Navajo Nation Council Member: EPA’s River Contamination ‘An Attack of Who We Are’

By Sameer Rao Aug 12, 2015

At least one member of the Navajo Nation Council, the legislative body of the Navajo Nation, has declared the Environmental Protection Agency’s accidental release of millions of gallons of toxic waste from an abandonned gold mine near Silverton, Colorado, an affront to the Nation. 

“This is sure an attack of who we are as Navajo people,” proclaimed Council Delegate Amber Crotty to an audience at a council chamber session on Monday, August 9. In attendance were officials from the New Mexico Environment Department, among other state and municipal agencies. The session specifically dealt with the crisis, which stems from an August 5 spill in Colorado’s Cement Creek, which eventually filters into the Animas, San Juan and Colorado Rivers.

The disaster—the result of an EPA-supervised crew attempting to clear an entryway to the Gold King mine they were inspecting and unwittingly releasing the pressurized water behind it—sent more than 3 million tons of toxic mineral waste into Cement Creek and other linked rivers, staining the normally-blue water a burnt orange.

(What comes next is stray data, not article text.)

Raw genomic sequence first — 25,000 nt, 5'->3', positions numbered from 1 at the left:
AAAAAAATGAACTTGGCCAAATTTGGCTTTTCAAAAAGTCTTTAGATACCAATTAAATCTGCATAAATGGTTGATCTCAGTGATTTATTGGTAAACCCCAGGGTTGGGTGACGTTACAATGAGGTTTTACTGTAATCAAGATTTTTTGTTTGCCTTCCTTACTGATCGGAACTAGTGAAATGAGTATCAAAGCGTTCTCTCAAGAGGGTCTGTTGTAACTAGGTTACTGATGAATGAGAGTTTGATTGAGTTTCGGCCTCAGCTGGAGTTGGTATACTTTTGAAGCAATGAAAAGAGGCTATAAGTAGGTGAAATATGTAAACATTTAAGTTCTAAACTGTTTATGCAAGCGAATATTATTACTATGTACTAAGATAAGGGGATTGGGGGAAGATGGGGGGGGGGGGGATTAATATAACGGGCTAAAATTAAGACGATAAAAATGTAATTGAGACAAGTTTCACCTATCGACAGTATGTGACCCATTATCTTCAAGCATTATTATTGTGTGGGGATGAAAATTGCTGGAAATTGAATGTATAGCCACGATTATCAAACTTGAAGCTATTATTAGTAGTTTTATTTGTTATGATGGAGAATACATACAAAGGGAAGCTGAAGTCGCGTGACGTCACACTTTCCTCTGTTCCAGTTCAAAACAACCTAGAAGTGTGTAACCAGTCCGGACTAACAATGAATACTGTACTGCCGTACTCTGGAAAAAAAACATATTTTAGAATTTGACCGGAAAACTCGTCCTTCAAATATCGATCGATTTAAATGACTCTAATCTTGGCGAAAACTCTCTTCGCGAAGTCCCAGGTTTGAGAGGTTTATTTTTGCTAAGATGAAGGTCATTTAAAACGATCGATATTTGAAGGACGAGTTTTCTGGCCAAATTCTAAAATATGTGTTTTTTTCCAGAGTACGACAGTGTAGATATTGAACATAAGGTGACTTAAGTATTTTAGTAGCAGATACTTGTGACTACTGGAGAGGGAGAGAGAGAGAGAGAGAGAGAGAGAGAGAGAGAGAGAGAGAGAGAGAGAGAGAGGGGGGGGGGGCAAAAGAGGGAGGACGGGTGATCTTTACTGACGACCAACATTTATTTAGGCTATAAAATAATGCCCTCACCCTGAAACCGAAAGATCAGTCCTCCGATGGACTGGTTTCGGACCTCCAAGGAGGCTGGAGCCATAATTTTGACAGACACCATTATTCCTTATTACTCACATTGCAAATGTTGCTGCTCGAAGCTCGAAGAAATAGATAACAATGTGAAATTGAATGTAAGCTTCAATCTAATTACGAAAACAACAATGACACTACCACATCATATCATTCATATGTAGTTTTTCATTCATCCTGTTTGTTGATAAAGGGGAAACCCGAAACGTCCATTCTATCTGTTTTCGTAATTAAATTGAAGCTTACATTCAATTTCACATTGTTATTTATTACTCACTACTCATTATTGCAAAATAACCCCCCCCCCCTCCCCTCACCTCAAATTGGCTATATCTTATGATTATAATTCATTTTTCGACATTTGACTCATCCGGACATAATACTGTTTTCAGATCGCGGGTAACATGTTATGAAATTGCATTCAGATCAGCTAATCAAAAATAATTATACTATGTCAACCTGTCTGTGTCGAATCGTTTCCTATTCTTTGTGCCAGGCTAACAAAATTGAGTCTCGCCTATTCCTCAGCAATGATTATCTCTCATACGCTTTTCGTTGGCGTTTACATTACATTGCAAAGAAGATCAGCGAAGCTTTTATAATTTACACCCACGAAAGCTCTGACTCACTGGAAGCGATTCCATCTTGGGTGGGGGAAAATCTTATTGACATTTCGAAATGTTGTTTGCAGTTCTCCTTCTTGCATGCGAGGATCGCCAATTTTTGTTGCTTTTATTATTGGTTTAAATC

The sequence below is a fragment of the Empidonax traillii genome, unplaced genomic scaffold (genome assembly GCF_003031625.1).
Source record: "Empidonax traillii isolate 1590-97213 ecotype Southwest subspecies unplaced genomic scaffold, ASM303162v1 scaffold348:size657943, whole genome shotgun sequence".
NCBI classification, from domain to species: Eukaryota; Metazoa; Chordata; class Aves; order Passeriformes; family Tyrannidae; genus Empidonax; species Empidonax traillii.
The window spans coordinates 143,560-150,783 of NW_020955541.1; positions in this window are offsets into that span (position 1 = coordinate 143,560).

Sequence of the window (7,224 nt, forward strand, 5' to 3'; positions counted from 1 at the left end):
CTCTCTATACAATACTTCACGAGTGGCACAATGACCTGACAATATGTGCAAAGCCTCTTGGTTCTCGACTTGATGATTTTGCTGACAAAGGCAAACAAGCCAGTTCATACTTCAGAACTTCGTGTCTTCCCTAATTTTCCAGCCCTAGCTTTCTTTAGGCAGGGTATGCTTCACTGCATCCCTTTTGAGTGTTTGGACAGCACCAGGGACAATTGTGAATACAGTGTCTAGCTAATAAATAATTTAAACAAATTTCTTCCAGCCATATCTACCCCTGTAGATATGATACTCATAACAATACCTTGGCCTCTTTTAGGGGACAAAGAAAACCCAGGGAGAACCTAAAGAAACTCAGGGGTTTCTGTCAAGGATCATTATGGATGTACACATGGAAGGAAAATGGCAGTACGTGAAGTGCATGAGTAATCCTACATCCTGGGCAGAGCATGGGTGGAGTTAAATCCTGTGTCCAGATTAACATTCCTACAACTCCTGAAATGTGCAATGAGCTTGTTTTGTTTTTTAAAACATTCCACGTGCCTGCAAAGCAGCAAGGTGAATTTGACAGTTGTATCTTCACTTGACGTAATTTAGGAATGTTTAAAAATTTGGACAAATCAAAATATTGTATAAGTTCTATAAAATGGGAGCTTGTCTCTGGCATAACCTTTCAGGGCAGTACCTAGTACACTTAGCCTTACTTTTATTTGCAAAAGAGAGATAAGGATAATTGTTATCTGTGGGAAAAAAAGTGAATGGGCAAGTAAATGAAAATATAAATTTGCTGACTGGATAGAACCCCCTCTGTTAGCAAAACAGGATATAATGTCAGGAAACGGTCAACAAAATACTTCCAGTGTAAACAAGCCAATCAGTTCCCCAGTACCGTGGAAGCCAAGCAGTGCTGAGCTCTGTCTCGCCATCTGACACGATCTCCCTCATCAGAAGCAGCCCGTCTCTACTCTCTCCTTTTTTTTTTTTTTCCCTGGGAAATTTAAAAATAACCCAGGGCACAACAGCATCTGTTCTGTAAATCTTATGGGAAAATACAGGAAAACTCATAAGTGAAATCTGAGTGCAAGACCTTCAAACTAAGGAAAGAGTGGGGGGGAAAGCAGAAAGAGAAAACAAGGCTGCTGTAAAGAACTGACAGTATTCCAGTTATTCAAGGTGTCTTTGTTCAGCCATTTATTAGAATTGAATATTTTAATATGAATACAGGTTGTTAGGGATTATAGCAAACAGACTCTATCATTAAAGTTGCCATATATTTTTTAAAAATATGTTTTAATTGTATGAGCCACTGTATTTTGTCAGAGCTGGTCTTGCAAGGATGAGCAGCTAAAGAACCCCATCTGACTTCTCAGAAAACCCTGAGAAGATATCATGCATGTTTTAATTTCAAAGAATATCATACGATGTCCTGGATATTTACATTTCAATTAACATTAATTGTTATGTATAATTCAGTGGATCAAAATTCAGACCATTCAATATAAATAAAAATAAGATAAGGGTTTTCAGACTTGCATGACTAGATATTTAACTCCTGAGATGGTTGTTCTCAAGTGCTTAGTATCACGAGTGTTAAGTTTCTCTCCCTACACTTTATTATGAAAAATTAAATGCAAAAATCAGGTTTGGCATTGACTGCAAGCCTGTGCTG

EPA officials were scheduled to Skype into the council sessions in Window Rock, Arizona, but apparently could not because of a weak connection from their current location in remote Oljata, Utah. 

Crotty added that lawsuits against the EPA should be coming from both the local and international sphere, saying that the United Nations should be acting on the gravity of how the spill is threatening the health of the Navajo Nation’s people and ecosystems. 

Ryan Flynn of the New Mexico Environment Department also said during sessions that his department is demanding accountability from the EPA, whose different constituent branches in the states affected by the spill are allegedly on different pages and not sharing information in a cohesive manner amongst themselves or with the state and Navajo Nation. Meanwhile, the state is performing potability tests that are coming back generally positive. 

(H/t Navajo Times